Improving EU capability to plan and conduct military operations: Parliament notes that, ten years after the first autonomous EU-led military operation, the EU still does not possess a permanent military planning and conduct capability. It recalls that the current arrangements, which require ad hoc activation of a national headquarters, constitute a purely reactive approach and do not provide resources for the necessary advance planning. It therefore, once more, calls for the creation of a fully-fledged EU Operational Headquarters within the European External Action Service (EEAS), if necessary through permanent structured cooperation. This should be a civilian-military structure, responsible for the planning and conduct of both EU civilian missions and military operations.

      Enhancing the EU battlegroups: the Union's rapid reaction and stabilisation instrument: Parliament recognises the contribution of the EU battlegroups to the transformation of Member States’ armed forces and regrets the fact that the concept has not yet proven its utility as a rapid reaction instrument in operations. It considers that the reviewed ATHENA mechanism for common costs of military operations still does not take adequately into account the specificities of the battlegroup concept, and calls for a significant expansion of the common costs for rapid reaction operations, up to a full coverage of costs when battlegroups are used, applying the ‘costs lie where they fall’ principle. It also calls on the VP/HR to make proposals with the view to adjusting the ATHENA mechanism to the specificities of the battlegroups, if necessary through permanent structured cooperation.

      Parliament invites the European Council to explore ways of streamlining the political decision-making process at EU and national level to make rapid reaction a reality. It calls for more political will to be shown to address the challenges and encourages reflection on possible simplified procedures regarding deployments of battlegroups for limited periods of time. It suggests, in particular, that any costs that are not linked to military operations, such as preparation and stand-by costs of battlegroups, could be charged to the EU budget.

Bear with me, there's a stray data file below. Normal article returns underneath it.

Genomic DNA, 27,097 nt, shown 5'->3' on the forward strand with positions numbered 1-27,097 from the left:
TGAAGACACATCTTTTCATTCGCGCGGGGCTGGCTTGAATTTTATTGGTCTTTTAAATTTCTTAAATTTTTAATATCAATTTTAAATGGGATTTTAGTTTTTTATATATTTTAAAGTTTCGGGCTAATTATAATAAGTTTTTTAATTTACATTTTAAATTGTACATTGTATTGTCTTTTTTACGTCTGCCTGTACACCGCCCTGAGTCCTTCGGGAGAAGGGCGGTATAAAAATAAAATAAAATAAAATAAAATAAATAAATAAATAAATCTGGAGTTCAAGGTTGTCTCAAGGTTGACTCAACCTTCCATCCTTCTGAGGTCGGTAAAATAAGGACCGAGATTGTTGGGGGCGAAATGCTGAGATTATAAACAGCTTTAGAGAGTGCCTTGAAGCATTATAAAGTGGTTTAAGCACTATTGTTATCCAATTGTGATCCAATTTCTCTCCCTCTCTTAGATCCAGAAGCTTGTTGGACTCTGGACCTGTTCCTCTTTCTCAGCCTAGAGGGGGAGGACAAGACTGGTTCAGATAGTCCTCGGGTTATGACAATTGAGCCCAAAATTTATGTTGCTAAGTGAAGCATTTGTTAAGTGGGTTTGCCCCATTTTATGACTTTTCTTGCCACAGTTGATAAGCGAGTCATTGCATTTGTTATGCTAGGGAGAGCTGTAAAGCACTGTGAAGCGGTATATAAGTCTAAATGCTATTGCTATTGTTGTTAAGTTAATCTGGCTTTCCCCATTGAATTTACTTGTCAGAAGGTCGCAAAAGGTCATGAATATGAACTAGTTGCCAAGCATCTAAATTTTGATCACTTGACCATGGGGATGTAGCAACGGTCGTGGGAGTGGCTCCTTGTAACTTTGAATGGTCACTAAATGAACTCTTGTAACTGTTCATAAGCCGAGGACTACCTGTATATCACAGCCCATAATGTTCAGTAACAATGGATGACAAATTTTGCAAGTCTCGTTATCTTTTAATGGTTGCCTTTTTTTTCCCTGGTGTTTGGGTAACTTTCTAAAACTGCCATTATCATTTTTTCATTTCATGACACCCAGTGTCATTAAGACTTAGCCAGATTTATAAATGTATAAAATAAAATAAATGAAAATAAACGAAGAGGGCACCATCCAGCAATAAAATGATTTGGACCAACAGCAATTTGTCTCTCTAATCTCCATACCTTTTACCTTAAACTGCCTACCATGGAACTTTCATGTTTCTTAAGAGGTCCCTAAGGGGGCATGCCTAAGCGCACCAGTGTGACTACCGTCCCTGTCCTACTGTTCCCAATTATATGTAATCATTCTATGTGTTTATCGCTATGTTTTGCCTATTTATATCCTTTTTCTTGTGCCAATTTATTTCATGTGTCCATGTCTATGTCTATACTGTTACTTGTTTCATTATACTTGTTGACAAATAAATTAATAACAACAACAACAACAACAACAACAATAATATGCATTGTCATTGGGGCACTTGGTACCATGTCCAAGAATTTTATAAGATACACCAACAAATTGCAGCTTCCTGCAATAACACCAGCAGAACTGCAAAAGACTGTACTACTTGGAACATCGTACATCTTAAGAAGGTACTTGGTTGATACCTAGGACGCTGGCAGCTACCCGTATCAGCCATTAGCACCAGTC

Parliament’s resolution goes on to encourage the development of battlegroups as longer-term partnerships lasting beyond the stand-by period to maximise the military and economic benefits of joint procurement of equipment and services and of pooling and sharing. In their view battlegroups cannot be considered a universal crisis management tool.

      Parliament also calls for the Helsinki Headline Goal of 1999 of being capable of deploying 60 000 men in 60 days for a major operation to be achieved.

      Building structures and capabilities to address key capability shortfalls: Parliament regrets the absence of firm capability commitments by the Member States and calls on the Council to provide for the implementation of the related evaluation requirement. It calls for a more structured approach to address key capability shortfalls at European level and in particular in the areas of key force enablers and force multipliers such as intelligence, surveillance and reconnaissance (ISR) assets, strategic air lift, helicopters, medical support, air-to-air refuelling and precision-guided munitions. It also calls for an evaluation of the establishment of a permanent CSDP warehouse (with functions similar to the NATO Support Agency) and, reiterates its call on the Member States to consider joint ownership of certain expensive capabilities, notably space capabilities, unmanned aerial vehicles (UAVs) or strategic lift assets. Parliament underlines the need to create a common approach in Europe towards developing a medium-altitude long-endurance remotely piloted air system (MALE RPAS) and encourages the Commission and the Member States to develop an innovative approach for achieving this ambition.